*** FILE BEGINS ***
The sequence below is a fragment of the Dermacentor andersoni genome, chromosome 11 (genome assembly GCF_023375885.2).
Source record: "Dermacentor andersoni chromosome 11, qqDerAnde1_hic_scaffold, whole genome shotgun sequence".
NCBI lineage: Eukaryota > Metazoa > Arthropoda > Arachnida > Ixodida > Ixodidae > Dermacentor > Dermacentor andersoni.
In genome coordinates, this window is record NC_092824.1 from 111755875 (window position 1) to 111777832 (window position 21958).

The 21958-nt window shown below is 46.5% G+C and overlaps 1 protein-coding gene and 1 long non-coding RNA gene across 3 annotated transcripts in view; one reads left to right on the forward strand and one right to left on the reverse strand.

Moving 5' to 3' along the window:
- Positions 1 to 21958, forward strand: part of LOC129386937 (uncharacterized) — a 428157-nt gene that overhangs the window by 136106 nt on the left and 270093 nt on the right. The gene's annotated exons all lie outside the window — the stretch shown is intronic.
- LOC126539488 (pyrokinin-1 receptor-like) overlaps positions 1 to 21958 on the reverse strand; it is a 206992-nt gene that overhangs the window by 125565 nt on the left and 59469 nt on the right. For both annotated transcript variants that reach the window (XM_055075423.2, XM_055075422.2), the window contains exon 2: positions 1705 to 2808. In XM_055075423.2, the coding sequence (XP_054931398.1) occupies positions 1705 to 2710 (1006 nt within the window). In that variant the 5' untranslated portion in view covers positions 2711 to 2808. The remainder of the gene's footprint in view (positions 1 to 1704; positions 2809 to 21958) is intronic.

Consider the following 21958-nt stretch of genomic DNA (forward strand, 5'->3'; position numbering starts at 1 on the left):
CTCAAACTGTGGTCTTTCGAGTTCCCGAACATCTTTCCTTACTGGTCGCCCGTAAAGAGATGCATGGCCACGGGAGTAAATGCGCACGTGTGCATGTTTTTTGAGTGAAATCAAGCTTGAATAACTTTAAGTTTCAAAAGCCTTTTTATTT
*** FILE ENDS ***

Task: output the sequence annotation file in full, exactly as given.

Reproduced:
The sequence below is a fragment of the Dermacentor andersoni genome, chromosome 11 (genome assembly GCF_023375885.2).
Source record: "Dermacentor andersoni chromosome 11, qqDerAnde1_hic_scaffold, whole genome shotgun sequence".
NCBI lineage: Eukaryota > Metazoa > Arthropoda > Arachnida > Ixodida > Ixodidae > Dermacentor > Dermacentor andersoni.
In genome coordinates, this window is record NC_092824.1 from 111755875 (window position 1) to 111777832 (window position 21958).

The 21958-nt window shown below is 46.5% G+C and overlaps 1 protein-coding gene and 1 long non-coding RNA gene across 3 annotated transcripts in view; one reads left to right on the forward strand and one right to left on the reverse strand.

Moving 5' to 3' along the window:
- Positions 1 to 21958, forward strand: part of LOC129386937 (uncharacterized) — a 428157-nt gene that overhangs the window by 136106 nt on the left and 270093 nt on the right. The gene's annotated exons all lie outside the window — the stretch shown is intronic.
- LOC126539488 (pyrokinin-1 receptor-like) overlaps positions 1 to 21958 on the reverse strand; it is a 206992-nt gene that overhangs the window by 125565 nt on the left and 59469 nt on the right. For both annotated transcript variants that reach the window (XM_055075423.2, XM_055075422.2), the window contains exon 2: positions 1705 to 2808. In XM_055075423.2, the coding sequence (XP_054931398.1) occupies positions 1705 to 2710 (1006 nt within the window). In that variant the 5' untranslated portion in view covers positions 2711 to 2808. The remainder of the gene's footprint in view (positions 1 to 1704; positions 2809 to 21958) is intronic.

Consider the following 21958-nt stretch of genomic DNA (forward strand, 5'->3'; position numbering starts at 1 on the left):
CTCAAACTGTGGTCTTTCGAGTTCCCGAACATCTTTCCTTACTGGTCGCCCGTAAAGAGATGCATGGCCACGGGAGTAAATGCGCACGTGTGCATGTTTTTTGAGTGAAATCAAGCTTGAATAACTTTAAGTTTCAAAAGCCTTTTTATTT